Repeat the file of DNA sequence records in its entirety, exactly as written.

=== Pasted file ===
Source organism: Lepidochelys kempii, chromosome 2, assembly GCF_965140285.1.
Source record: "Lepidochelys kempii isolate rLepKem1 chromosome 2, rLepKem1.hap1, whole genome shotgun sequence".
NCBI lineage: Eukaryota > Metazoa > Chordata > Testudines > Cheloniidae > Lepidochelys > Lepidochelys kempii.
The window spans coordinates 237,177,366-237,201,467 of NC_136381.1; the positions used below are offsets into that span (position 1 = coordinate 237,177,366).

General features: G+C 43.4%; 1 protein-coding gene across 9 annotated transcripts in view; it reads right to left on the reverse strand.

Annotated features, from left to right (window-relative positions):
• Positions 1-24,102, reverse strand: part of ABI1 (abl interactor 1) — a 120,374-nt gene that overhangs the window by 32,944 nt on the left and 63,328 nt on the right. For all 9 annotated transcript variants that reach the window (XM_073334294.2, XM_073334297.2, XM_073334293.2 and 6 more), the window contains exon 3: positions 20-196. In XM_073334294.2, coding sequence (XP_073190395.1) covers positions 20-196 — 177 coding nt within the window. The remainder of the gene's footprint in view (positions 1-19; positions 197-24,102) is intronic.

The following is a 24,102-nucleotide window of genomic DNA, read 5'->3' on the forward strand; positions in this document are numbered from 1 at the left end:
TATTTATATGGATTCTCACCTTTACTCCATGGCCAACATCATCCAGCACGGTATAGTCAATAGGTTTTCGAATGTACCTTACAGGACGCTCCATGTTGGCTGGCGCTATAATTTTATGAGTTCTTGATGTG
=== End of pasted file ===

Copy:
Source organism: Lepidochelys kempii, chromosome 2, assembly GCF_965140285.1.
Source record: "Lepidochelys kempii isolate rLepKem1 chromosome 2, rLepKem1.hap1, whole genome shotgun sequence".
NCBI lineage: Eukaryota > Metazoa > Chordata > Testudines > Cheloniidae > Lepidochelys > Lepidochelys kempii.
The window spans coordinates 237,177,366-237,201,467 of NC_136381.1; the positions used below are offsets into that span (position 1 = coordinate 237,177,366).

General features: G+C 43.4%; 1 protein-coding gene across 9 annotated transcripts in view; it reads right to left on the reverse strand.

Annotated features, from left to right (window-relative positions):
• Positions 1-24,102, reverse strand: part of ABI1 (abl interactor 1) — a 120,374-nt gene that overhangs the window by 32,944 nt on the left and 63,328 nt on the right. For all 9 annotated transcript variants that reach the window (XM_073334294.2, XM_073334297.2, XM_073334293.2 and 6 more), the window contains exon 3: positions 20-196. In XM_073334294.2, coding sequence (XP_073190395.1) covers positions 20-196 — 177 coding nt within the window. The remainder of the gene's footprint in view (positions 1-19; positions 197-24,102) is intronic.

The following is a 24,102-nucleotide window of genomic DNA, read 5'->3' on the forward strand; positions in this document are numbered from 1 at the left end:
TATTTATATGGATTCTCACCTTTACTCCATGGCCAACATCATCCAGCACGGTATAGTCAATAGGTTTTCGAATGTACCTTACAGGACGCTCCATGTTGGCTGGCGCTATAATTTTATGAGTTCTTGATGTG